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NALC embraces AFL-CIO pledge to ‘Join. Fight. Win.’

The 28th Constitutional Convention of the AFL-CIO convened in St. Louis Oct. 22-25 and representatives from NALC were there in force. Six of the seven delegates elected in 2016 at NALC’s Los Angeles convention were on hand: Providence, RI Branch 15’s Ingrid Armada; Medford, OR Branch 1433’s Denise Brooks; New Orleans Branch 124’s Lloyd Doucet; Chicago Branch 11’s Elise Foster; Los Angeles Branch 24’s Anita Guzik; and New York Branch 36’s Charles Heege. (York, PA Branch 509’s Stephen Hanna could not attend.)

In addition, NALC also was represented by President Fredric Rolando and Secretary-Treasurer Nicole Rhine, who are AFL-CIO delegates by virtue of their offices. There also were several other NALC members at the convention, serving as delegates for state and local labor bodies.

President Rolando appeared on stage on multiple occasions as a member of the Resolutions Committee, moving for the adoption of resolutions on fighting the privatization of the Department of Veterans Affairs, promoting the rights of immigrant workers and defending voting rights in America. He also appeared as the co-chairman of the AFL-CIO executive council’s finance committee on the convention’s final day.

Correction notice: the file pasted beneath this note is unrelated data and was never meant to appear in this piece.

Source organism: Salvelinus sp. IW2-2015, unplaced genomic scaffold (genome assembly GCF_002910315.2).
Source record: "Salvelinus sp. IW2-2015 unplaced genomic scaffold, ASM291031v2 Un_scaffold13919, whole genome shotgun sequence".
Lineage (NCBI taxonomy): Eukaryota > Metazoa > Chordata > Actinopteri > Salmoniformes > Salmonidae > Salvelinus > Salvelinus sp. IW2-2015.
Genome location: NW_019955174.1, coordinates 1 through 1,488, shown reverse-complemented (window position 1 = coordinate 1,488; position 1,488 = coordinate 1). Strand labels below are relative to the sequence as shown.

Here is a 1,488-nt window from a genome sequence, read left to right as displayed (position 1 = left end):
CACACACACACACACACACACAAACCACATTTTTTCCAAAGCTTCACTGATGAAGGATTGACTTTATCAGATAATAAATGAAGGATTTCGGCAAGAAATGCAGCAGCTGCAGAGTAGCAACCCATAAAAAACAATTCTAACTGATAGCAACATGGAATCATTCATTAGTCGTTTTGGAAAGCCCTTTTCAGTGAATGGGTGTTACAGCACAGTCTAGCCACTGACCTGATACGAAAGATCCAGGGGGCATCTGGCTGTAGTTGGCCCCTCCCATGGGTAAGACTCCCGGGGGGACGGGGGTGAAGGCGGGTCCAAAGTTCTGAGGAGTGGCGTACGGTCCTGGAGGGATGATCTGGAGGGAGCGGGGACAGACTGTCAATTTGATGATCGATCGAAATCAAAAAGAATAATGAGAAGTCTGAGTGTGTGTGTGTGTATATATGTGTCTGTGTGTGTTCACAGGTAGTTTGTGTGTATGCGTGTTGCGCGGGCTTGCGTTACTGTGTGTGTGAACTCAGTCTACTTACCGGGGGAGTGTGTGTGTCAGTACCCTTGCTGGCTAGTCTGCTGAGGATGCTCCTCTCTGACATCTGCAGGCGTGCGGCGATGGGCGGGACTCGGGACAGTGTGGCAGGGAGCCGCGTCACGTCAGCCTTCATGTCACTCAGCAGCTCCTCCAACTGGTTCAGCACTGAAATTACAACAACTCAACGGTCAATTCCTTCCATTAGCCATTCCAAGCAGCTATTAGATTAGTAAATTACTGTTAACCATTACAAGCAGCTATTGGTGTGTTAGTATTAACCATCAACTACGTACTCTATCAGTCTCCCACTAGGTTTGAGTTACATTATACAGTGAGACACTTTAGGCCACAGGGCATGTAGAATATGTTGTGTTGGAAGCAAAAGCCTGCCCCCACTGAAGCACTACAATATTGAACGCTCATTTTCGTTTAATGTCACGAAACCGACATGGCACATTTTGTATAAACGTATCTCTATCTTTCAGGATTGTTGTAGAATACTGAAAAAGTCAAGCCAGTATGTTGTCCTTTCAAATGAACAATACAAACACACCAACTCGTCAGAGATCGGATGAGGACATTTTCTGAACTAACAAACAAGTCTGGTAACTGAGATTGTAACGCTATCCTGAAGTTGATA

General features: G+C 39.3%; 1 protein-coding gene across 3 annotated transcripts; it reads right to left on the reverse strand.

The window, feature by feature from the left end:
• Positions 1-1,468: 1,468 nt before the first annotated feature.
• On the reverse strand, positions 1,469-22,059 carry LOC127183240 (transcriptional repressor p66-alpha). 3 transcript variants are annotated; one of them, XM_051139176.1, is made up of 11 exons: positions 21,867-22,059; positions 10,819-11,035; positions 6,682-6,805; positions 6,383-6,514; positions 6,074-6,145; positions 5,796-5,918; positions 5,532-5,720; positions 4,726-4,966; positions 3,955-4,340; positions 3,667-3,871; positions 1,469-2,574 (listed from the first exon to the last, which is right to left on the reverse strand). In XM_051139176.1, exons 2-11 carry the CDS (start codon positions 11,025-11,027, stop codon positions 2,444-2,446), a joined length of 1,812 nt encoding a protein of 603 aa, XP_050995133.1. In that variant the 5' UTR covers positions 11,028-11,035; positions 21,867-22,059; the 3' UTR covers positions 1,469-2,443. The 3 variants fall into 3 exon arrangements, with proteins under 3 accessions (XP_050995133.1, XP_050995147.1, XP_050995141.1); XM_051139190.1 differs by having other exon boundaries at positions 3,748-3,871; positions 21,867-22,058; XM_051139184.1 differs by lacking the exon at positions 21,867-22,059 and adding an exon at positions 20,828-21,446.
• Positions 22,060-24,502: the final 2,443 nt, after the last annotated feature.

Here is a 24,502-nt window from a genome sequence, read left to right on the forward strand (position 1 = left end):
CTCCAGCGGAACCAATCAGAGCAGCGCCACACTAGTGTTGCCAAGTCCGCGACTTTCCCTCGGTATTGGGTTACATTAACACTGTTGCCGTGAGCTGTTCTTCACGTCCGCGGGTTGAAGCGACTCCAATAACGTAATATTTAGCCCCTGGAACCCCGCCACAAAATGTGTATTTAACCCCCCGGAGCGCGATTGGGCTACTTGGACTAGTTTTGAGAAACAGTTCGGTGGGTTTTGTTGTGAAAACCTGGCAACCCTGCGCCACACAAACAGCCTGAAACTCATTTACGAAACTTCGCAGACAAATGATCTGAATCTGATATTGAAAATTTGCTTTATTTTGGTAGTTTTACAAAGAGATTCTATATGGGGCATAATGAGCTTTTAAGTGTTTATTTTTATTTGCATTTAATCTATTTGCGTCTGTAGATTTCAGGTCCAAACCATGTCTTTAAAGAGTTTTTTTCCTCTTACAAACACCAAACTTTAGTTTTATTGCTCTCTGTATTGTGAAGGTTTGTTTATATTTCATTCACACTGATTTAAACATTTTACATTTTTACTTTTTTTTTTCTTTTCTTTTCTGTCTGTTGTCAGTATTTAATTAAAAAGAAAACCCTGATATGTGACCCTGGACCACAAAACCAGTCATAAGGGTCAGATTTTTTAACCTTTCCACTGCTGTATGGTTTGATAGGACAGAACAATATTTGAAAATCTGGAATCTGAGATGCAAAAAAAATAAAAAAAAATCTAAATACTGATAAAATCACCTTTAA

The quadrennial convention was held in Missouri, a central battleground in the national fight over so-called “right to work” laws. Recently, the Missouri state legislature enacted such a law, banning union security (closed shop) clauses in state labor contracts—a traditional way to weaken labor unions by letting free riders accept the benefits of collective bargaining without paying dues. The state federation in Missouri responded by collecting more than 300,000 signatures—three times the needed number—for a 2018 ballot initiative to repeal the law. On the second day of the AFL-CIO convention, hundreds of delegates from all over the country joined phone banks and neighborhood canvassing actions to promote the repeal initiative.

The convention discussed and debated many of the most pressing issues faced by the nation’s labor movement, and it adopted the federation’s plans to promote a “Workers’ Bill of Rights” across the United States. Delegates also overcame significant divisions and reached consensus on key public policies, including the means for achieving universal health care coverage and for addressing climate change while protecting existing energy-sector jobs.

Two resolutions promoted by NALC and the American Postal Workers Union (APWU) also were adopted at the convention—one to promote voting by mail, which was folded into a voting rights resolution, and another to advance the concept of postal banking in America. Secretary-Treasurer Rhine addressed the convention on the vote-by-mail issue. (See a video of her appearance posted at

NALC delegates attended a variety of seminars and training workshops, including those on common-sense economics, on organizing unions to be advocates for veterans, on recruiting union members to run for public office, and many others.

The current executive leaders of the AFL-CIO—President Richard Trumka, Secretary-Treasurer Liz Shuler and Executive Vice President Tefere Gebre—were re-elected at the convention. President Rolando also was re-elected as a vice president of the federation.